I visited with some other participants the Holocaust  Memorial to the Murdered Jews of Europe, a very impressive site covered with 2711 concrete slabs, arranged in a grid pattern on a sloping field They are organized in rows, 54 of them going north-south, and 87 heading east-west at right angles but set slightly askew. It gives the impression of waves, supposed to symbolize the waves that brought to crowds of peoples to the extermination camps . It has been designed by architect Peter Eisenman. According to Eisenman's project text, the stelae are designed to produce an uneasy, confusing atmosphere, and the whole sculpture aims to represent a supposedly ordered system that has lost touch with human reason. In the bassement « the place of Information » holds the names of all known Jewish Holocaust victims, obtained from the Israeli museum Yad Vashem.

" />

Outside, on the slabs people are drinking beer or eat their sandwiches, it was a sunny day so some others were sunbathing, a couple of gay men were kissing, children were jumping from one grave to another . Life is back after these terrible times .
The last day was dedicated to the way back . We left Berlin at about 20 O’Clock to spend the night in Schopsdorf on our way back ( 85 km far from Berlin). So in fact our last day by bus was not so long, because in fact 12 hours  were only necessary to reach Calais. I couldn’t believe Berlin was so close : 929 km only. I could even go back one day with my own car !
It was really a wonderful trip , because of the program of course , but not only, because of the group too which was very nice and friendly. But I’m sure that the pleasant atmosphere is mainly due to the skills of our driver and his wife. Without forgetting the very nice Polish Guide Tom ( every over 50 years’s old female participants had a crush on him, but not only …) .
A very very very nice Trip.
avatar
JeanPierreD

Messages : 118
Lieu : Calais
Langues : Français (Langue maternelle), Gb

Voir le profil de l'utilisateur

Revenir en haut Aller en bas

Re: a trip in the Czech Republic (Prague), Poland (Auschwitz-Birkenau- Kracov- Wroclow) Germany (Berlin)

Message  Remy le Ven 15 Mai - 7:00

Thanks for your account, Jean-Pierre.

I traveled to Prague last year and I have been amazed. The czek republic was part of the Holy Roman Empire from the 10th century, and the prince of this country was elector prince from the 12th century. So Prague has been the capital of the Holy roman empire two times, in the 13th century and in the 17th century.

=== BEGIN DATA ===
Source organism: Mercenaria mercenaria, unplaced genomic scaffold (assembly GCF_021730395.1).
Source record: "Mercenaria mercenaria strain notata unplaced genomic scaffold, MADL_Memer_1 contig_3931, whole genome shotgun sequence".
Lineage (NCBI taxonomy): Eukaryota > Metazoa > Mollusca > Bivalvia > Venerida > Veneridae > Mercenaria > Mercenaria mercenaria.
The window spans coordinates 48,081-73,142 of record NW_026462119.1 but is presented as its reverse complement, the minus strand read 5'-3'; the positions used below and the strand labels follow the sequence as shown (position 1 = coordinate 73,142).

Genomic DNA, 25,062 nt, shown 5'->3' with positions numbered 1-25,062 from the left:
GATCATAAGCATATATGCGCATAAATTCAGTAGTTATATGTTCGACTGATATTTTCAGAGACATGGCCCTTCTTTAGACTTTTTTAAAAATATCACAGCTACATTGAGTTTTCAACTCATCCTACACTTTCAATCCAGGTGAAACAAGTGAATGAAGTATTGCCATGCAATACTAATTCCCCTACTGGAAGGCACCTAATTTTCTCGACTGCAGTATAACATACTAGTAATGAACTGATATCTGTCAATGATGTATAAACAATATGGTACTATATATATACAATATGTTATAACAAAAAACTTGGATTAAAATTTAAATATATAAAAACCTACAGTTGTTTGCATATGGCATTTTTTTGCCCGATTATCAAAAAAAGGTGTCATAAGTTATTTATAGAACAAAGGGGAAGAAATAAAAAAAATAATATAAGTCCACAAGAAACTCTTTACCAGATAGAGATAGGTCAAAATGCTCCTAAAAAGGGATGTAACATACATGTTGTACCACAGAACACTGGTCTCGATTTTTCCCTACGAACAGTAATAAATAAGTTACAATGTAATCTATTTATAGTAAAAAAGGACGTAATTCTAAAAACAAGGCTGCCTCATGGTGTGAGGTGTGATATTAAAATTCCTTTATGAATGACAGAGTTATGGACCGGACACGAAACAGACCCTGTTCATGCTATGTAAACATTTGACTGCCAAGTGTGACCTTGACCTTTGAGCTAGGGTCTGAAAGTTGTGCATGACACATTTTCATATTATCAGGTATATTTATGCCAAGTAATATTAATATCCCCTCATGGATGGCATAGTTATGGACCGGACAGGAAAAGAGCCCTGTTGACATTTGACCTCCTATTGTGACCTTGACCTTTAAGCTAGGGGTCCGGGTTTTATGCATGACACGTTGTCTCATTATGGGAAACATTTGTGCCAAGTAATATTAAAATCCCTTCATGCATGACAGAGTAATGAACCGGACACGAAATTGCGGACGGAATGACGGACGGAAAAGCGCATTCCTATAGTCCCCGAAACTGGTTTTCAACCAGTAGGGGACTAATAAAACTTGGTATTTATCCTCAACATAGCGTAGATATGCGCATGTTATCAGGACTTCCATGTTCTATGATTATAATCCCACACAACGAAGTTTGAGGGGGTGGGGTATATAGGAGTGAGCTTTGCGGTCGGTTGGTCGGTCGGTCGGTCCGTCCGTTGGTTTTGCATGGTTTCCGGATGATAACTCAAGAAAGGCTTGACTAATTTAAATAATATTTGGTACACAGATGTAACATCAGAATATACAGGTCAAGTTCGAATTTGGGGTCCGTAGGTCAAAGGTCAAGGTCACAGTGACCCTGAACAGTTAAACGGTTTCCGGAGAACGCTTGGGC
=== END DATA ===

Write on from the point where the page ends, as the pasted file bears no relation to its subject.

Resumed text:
On the whole, this town has been built mainly in the 17th century. Houses are colored, there are many palaces, and each different from the others. Prague is a fairy tale town. I loved it.
Moreover, people are very nice.


I don't know concentration camp universe. The Giesbert's novel "La cuisinière d'Himmler" stages a quite normal man - even perhaps insignificant person (Himmler) - who obeys Hitler and who is able to commit the most horrible crimes...That's just terrible.

Remy

Messages : 1543
Lieu : Calais
Langues : Français (Langue maternelle), Gb

Voir le profil de l'utilisateur

Revenir en haut Aller en bas

Re: a trip in the Czech Republic (Prague), Poland (Auschwitz-Birkenau- Kracov- Wroclow) Germany (Berlin)

Message  MurielB le Ven 15 Mai - 10:45

what an interesting travel account, Jean-Pierre ! Your photos are beautiful ! I have inserted a copy in "Voyages, travels, Reisen, viajes, viaggi, etc."
http://www.cafe-polyglotte.com/f8-voyages-travels-reisen-viajes-viaggi-etc

_________________
Merci de me faire part des grosses fautes dans mes messages en langue étrangère. Grâce à vos remarques, je pourrai m'améliorer :-)
avatar
MurielB
Admin

Messages : 12029
Lieu : Calais
Langues : Français (Langue maternelle), Gb, De, It, Es

Voir le profil de l'utilisateur

Revenir en haut Aller en bas

Re: a trip in the Czech Republic (Prague), Poland (Auschwitz-Birkenau- Kracov- Wroclow) Germany (Berlin)

Message  JeanPierreD le Ven 15 Mai - 20:50

thank you for reading Muriel and Rémy and for your adds
avatar
JeanPierreD

Messages : 118
Lieu : Calais
Langues : Français (Langue maternelle), Gb

Voir le profil de l'utilisateur

Revenir en haut Aller en bas

Voir le sujet précédent Voir le sujet suivant Revenir en haut


 
Permission de ce forum:
Vous ne pouvez pas répondre aux sujets dans ce forum